help him win the presidency.
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Chapter 29
The War in Europe
Great Britain and France had been fighting Germany since
1939. In 1940, Italy entered the war on the side of Germany
and the Axis powers. France surrendered to Germany in 1940.
Great Britain fought on alone, led by Prime Minister Winston
Churchill. In the Battle of Britain, the Royal Air Force successfully defended Britain from bombing raids launched by
German planes over a devastating three-month period in the
summer and fall of 1940.
By the time the United States entered the war, the Axis
powers controlled most of Europe. In late December 1941,
President Roosevelt met with Churchill in Washington, D.C.
Believing that Germany posed a bigger threat to the world than Japan,
they agreed that the Allies should concentrate first on the war in Europe.
The Allies Invade North Africa and Italy When the United
States entered the war, the Allied powers were not strong enough to
attack Germany directly. Instead, they began their campaign in North
Africa, where German defenses were weaker. In November 1942, more
than 100,000 Allied troops landed in North Africa with a mission to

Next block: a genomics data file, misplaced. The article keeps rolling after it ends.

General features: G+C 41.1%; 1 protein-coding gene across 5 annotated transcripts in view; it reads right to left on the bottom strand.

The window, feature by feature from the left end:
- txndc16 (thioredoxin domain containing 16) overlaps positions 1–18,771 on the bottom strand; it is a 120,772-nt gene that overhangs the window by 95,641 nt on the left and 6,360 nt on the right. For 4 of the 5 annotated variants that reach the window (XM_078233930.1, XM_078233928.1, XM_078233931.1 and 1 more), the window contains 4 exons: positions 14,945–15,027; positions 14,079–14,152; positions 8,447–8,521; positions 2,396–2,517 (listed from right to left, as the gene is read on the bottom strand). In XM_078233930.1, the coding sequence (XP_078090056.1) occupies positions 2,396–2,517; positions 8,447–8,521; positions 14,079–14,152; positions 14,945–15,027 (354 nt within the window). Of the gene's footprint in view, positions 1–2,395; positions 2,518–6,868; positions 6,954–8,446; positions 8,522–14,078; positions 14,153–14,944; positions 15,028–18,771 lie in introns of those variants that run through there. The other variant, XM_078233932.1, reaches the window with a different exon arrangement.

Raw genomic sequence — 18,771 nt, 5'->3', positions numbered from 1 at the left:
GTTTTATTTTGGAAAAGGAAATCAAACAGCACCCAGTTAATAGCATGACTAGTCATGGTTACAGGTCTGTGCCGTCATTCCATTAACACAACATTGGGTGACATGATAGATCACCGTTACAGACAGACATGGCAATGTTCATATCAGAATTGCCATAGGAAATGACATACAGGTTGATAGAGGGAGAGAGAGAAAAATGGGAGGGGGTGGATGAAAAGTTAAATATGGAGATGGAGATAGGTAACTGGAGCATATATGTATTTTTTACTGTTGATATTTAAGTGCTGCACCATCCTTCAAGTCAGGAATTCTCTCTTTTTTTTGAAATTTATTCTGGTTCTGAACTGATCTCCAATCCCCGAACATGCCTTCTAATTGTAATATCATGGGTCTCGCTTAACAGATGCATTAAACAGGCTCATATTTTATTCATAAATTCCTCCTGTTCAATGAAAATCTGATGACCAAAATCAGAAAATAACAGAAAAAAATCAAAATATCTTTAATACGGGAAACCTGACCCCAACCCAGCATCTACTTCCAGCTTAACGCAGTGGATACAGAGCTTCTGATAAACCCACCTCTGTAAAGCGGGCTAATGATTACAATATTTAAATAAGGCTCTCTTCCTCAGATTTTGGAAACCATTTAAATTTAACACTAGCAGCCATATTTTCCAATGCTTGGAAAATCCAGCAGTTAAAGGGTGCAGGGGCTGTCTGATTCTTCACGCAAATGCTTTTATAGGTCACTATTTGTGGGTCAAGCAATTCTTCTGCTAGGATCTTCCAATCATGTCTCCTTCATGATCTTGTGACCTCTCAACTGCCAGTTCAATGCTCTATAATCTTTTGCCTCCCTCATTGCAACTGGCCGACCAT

destroy the Axis forces. The bulk of the Axis troops in North Africa
were Italian, but Germany’s Afrika Korps formed the backbone of the
force. The Afrika Korps was led by General Erwin Rommel, the legendary “Desert Fox.” After months of fierce desert fighting, the Afrika
Korps surrendered in May 1943.
From North Africa, the Allies crossed the Mediterranean Sea to
attack Italy. The Italian island of Sicily fell quickly. But conquering the
mountainous Italian peninsula proved to be far more difficult. Even after the Italians surrendered, German troops stubbornly defended Italy.
It took the Allies almost two years to drive the Germans off Italian soil.
The Battle of Stalingrad Meanwhile, beginning in June 1941,
Hitler launched an invasion of the Soviet Union. Under the leadership
of Joseph Stalin, the Soviets joined the Allies and fought back against
Germany. Advancing rapidly, German troops reached the industrial
city of Stalingrad in the summer of 1942. At Stalingrad, German firebombs set most of the city ablaze, but Stalin ordered his soldiers not to
retreat. As the brutal Russian winter set in, the German army attacking the city was surrounded by Soviet troops and forced to give up.
The bloody defense of Stalingrad cost the Soviets more than 1
million soldiers and civilians—more than all the American casualties
in the entire war. However, the victory marked a turning point. After
Stalingrad, the Russian army stopped retreating and began to advance
on Germany. The Soviet struggle on the Eastern front played a huge